You'd think that they would find some way to go see a man who wants to take even more money from successful, responsible people and give it to the lazy and irresponsible. But I guess if you can't get off the couch to go to work, you can't get off the couch to see The One, either.

(Report Comment)
Dana coats October 30, 2008 | 9:30 a.m.

Columbia is a bunch of materalistic idiots. I have an advance degree from UMC. I moved back here several years ago; I was hit head on by a drunk uninsured driver and since my return I have worked low pay jobs. When I needed dental care; it was too expensive. In Columbia it's about looks; not ability. I am unemployed and my ship has sunk. I need dental care to get a job; so Rand I pray you never have an illness that causes you a hardship. The middle class have died especially in this area.

(Report Comment)
Charles Dudley Jr October 30, 2008 | 10:14 a.m.

Dana coats:

Do not listen to Ayn Rand as it is not the person's real name and they are to cowardly to post under their real name. They are only here to stir trouble and the Web Administrator should just ban them IMHO since they cannot use their real name to back up their creditability.

(Report Comment)
Charles Dudley Jr October 30, 2008 | 10:14 a.m.

Marlon Jordan you are only left out if you do not show up.

(Report Comment)
Ayn Rand October 30, 2008 | 10:23 a.m.

Dana, if your story is true, then you deserve help. The kind of person who does not are those who refuse to take their meds, those who make up stories to get out of working and those who get hooked on drugs. Clean all of those deadbeats out of the system, and there should be plenty of money to help the truly needy.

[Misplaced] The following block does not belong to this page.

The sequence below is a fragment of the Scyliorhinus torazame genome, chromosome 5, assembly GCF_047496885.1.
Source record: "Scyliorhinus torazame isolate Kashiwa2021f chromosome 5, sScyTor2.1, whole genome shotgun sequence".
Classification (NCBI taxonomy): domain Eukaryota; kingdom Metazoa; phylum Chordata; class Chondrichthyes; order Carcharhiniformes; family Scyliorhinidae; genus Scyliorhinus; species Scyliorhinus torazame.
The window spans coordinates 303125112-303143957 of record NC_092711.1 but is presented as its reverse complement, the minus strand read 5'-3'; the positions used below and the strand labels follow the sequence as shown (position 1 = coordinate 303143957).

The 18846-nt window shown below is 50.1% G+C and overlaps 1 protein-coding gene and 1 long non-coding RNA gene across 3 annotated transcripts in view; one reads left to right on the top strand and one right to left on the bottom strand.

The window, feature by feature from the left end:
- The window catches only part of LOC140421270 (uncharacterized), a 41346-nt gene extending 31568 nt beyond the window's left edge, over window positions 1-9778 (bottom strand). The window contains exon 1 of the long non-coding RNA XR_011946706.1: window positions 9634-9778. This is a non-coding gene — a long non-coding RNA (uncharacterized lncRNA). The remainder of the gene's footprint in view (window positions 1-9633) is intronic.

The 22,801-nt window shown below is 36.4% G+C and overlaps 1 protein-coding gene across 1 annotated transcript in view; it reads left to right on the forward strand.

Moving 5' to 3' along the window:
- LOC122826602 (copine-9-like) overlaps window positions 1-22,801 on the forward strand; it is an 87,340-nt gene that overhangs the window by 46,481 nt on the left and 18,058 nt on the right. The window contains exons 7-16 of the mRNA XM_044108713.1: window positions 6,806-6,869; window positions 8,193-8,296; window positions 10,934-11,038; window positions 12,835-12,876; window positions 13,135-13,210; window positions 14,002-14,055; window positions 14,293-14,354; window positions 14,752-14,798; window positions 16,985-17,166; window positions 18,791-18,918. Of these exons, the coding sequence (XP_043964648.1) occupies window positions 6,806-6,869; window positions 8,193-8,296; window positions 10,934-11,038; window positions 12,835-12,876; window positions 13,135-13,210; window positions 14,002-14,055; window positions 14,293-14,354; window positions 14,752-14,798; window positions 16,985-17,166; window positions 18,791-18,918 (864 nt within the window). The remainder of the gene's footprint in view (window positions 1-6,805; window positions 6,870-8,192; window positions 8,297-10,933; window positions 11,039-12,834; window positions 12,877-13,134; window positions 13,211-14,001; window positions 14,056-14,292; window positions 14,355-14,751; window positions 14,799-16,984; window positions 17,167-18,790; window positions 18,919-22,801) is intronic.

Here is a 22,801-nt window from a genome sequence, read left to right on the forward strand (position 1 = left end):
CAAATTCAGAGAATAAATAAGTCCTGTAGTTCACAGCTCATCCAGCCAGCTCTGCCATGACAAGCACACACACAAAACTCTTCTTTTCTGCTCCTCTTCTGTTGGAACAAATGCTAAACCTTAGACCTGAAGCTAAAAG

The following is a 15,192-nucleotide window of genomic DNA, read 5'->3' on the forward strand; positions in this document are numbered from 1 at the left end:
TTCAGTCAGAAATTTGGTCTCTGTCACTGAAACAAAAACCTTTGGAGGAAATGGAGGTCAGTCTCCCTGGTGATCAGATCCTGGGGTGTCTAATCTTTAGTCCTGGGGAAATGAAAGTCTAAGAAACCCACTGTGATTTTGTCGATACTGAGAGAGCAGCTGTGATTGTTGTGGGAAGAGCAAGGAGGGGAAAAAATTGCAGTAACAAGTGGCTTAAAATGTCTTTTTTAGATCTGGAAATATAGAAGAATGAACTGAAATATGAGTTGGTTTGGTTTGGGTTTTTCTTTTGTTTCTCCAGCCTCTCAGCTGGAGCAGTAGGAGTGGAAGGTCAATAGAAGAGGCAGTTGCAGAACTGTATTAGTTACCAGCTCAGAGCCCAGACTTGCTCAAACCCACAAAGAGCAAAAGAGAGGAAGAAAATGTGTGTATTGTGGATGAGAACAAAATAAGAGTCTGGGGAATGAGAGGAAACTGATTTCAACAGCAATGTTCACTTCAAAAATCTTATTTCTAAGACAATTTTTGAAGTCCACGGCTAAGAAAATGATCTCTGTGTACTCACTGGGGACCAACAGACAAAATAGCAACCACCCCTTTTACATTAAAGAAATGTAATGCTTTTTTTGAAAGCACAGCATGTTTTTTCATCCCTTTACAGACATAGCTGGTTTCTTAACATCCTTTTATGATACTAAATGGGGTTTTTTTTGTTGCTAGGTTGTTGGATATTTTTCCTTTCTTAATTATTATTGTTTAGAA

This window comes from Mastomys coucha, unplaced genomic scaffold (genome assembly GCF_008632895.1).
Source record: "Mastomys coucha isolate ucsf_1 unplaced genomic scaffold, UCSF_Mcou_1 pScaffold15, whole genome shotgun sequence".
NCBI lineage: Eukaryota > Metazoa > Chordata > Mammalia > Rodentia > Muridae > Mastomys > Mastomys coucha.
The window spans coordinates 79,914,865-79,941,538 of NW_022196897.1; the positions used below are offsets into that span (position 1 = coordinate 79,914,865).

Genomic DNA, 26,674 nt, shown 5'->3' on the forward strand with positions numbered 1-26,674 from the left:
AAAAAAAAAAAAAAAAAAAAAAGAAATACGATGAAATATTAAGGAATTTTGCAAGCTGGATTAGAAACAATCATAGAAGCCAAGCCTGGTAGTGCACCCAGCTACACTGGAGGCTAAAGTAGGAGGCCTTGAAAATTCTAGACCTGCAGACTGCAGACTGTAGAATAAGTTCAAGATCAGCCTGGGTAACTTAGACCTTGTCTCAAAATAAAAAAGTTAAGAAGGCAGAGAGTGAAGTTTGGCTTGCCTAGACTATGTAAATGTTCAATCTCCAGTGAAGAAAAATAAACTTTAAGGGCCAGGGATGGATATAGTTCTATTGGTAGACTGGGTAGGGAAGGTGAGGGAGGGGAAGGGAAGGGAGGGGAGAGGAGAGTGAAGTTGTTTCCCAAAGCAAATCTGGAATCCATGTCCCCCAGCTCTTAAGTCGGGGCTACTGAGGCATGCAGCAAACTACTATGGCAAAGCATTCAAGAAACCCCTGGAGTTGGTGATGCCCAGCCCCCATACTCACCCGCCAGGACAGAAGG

By the way, wanting to keep the money you've worked to earn is not materialistic. It's greedy to stick your hand in someone else's pocket.

(Report Comment)
Old Dude October 30, 2008 | 10:29 a.m.

There will be two parallel lines to enter the event. Line "A" is for people that have a household income of more than $150,000 and line "B" for incomes less than $150,000. Everyone in line "A" will pair up with someone in line "B". The line "A" Patriot will gift $100 to the less fortunate person in line "B". The pair may then enter the event. Admission is free.

(Report Comment)
Emily Sussman October 30, 2008 | 1:18 p.m.

Back in the old days, when readers responded to newspaper articles by writing Letters to the Editor, signing one's name was mandatory.

I don't see why things should be any different now. If you believe in your opinions so strongly, why not account for them fully?

(Report Comment)
Ray Shapiro October 30, 2008 | 3:25 p.m.

Looks to me like the Jordan family doesn't like being left out of the media and/or the action...

The heavy police response attracted a large crowd, and officers made two felony drug arrests, including Jordan’s son, 28-year-old Marlon D. Jordan, who was arrested on suspicion of second-degree drug-trafficking and obstructing a government operation.

(Report Comment)
Graham Johnston October 30, 2008 | 4:16 p.m.

Come on Missourian reporters, photographers and editors get in this story! Where are the slideshows, the video, the vignettes, the background? This is a great opportunity that just got dropped in your lap and you're letting it pass you by. Where are the community voices? Where are the local connections to Obama? Where's the "wow" factor in your coverage? You all need to start thinking about what goes online today, not just what goes in print tomorrow.
Graham Johnston
Wednesday Journal Inc. / Chicago Journals LLC
Manager of Internet and Technology

(Report Comment)